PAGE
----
But Jesus said again, “Children, how hard it is to enter the kingdom of God! It is easier for a camel to go through the eye of a needle than for someone who is rich to enter the kingdom of God.”
The disciples were even more amazed, and said to each other, “Who then can be saved?”
Jesus looked at them and said, “You dumbasses. I didn’t say it was impossible. Did I say it was impossible?” (Mark 10:24-27, 21st Century Gen-X Paraphrase edition)
In the wake of the Occupy phenomenon and having read Newt Gingrich’s, er, “analysis” of the plight of the poor this morning, I decided it was time to share some thoughts on one of the New Testament’s trickiest passages (see above.)
Mark 10:24-27 is echoed in Luke 16:13 (“You cannot love God and money”) and in Paul’s first epistle to Timothy, where he famously says, “The love of money is the root of all kinds of evil.” (I Timothy 6:10) Even the author of Ecclesiastes weighs in with, “Whoever loves money never has enough. Whoever loves wealth is never satisfied. This too is meaningless.” (Ecclesiastes 5:10)
Many people look at these sentiments as indictments of rich people. Others take the message to mean that rich people aren’t the problem; rather, wealth is the problem. I say, you can’t have rich people without wealth, so the latter argument never made much sense to me. I also can’t get behind the first argument. Jesus and Paul had wealthy friends and disciples. And by popular tradition, the author of Ecclesiastes was none other than King Solomon. They don’t get any richer than that.
IMHO, Jesus, Paul, and Mister Whoever-He-Was author of Ecclesiastes aren’t talking about wealth at all, at least not literally. Paul never said that money is the root of all evil. He said, “The love of money is the root of all kinds of evil.” Biblical thinkers didn’t bash wealth – they bashed the misplaced priorities of some wealthy people. What they’re talking about is idolatry.
Wealth is just a thing. Its value is reckoned by human beings, which means it bears no intrinsic moral currency of its own. It’s a wooden statue overlain with gold. It’s lifeless, without breath. What gives it “life” is how we respond to it.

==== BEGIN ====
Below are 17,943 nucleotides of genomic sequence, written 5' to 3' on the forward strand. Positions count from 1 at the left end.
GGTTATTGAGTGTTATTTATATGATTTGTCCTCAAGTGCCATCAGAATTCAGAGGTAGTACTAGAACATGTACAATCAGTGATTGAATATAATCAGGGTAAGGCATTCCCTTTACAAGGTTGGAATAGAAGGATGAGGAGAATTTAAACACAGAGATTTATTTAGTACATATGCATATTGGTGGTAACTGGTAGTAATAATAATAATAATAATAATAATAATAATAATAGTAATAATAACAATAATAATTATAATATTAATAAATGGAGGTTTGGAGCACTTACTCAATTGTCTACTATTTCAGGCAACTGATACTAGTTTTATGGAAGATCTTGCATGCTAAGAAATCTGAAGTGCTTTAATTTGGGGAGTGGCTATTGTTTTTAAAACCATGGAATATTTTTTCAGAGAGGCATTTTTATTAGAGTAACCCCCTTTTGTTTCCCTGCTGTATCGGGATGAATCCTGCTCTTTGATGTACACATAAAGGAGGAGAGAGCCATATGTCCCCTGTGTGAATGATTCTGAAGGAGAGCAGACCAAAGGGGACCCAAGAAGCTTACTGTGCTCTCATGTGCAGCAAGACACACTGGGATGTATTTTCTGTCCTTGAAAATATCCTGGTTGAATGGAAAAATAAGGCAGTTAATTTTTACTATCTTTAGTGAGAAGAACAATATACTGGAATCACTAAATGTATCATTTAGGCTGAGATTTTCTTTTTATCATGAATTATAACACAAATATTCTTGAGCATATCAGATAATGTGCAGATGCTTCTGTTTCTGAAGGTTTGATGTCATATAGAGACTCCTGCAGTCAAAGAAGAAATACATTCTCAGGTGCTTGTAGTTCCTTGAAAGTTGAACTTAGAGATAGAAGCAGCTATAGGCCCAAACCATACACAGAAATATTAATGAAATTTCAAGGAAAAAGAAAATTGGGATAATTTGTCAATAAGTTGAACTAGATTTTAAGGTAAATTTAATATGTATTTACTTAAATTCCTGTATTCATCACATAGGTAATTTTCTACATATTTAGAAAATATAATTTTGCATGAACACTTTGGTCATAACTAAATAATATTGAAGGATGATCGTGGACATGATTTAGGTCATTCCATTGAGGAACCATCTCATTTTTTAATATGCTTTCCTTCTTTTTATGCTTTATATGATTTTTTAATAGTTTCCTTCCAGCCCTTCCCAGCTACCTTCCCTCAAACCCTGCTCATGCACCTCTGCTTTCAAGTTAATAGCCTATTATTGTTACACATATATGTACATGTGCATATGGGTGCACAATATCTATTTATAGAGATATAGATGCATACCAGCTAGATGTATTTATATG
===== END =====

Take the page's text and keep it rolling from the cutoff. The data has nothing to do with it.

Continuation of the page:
If the love of money is the root of all kinds of evil, what does that say about its mirror image: contempt for the moneyless? Same thing, I’m guessing. If Jesus didn’t love the poor, we’d be hard-pressed to say he loved anyone. Do we ever see him getting angry or even impatient with a poor person, a sick person, a suffering person? I’m no Biblical scholar, but the only people I can remember him flipping out on are scribes and Pharisees (over the disconnect between their espoused moral superiority and their crappy treatment of other people) and the moneychangers in the temple (for turning Judaism into a profit-making enterprise.) Poor people – prostitutes, adulterers, tax-collectors, demoniacs, the sick and injured, and yes, Mr. Gingrich, the working poor like farmers, carpenters, and fishermen – were never on Jesus’ s**t list.
So, what does this mean for people of means? First of all, the two commandments Jesus cited as most important were all about cultivating loving relationships: love the Lord your God with all your heart, and all your mind, and all your soul, and all your strength; and love your neighbor as yourself. We need to actively apply ourselves to practicing these; and they are hard standards to live by because they don’t come naturally to us. The first is a challenge because, let’s face it, God’s hard to love. (I’ll be blogging on this very topic next week.) And loving our neighbor? Most of us can barely stand our friends and families, let alone the guy across the street who fires up his weed-eater at 7:00 on Sunday mornings. And if we can’t love the people we know, how are we supposed to love people we a) know nothing about (common ignorance spectacularly modeled by Pat Robertson last week) or b) think we know something about, and whatever it is we think we know, it’s BAD (venomous ignorance spectacularly modeled by our former Speak of the House earlier this week.)
I think this means acknowledging that, spiritually speaking, EVERYBODY is our neighbor and day-by-day doing our doggonedest unto them as we’d have them do unto us.
Second, I think we need to stop thinking of ourselves as the 99%. Taken from a global point of view, I’d be willing to wager that most of the people reading this blog – just like the one writing it – are part of the 1%. If we can rely on potable, running water; if there’s reliable trash pickup in our neighborhood; if the lights generally come on when we flip a switch; and we’re not digging through dumpsters for whatever the squirrels rejected for dinner, we are among the people Jesus addressed with his “camel-through-a-needle” spiel.
But there’s hope. Because although these things may be impossible for mere mortals, God works in mysterious ways and not all of them involve supernatural miracles. I think a camel CAN go through the eye of a needle if any one of the following three conditions is met:
- The camel is very small
- The needle is hella big
- The camel is liquefied in a blender and fed through the eye of the needle with a very small syringe
Maybe, though, we should also pray for some miracles.
© Marian the Seminarian, 2011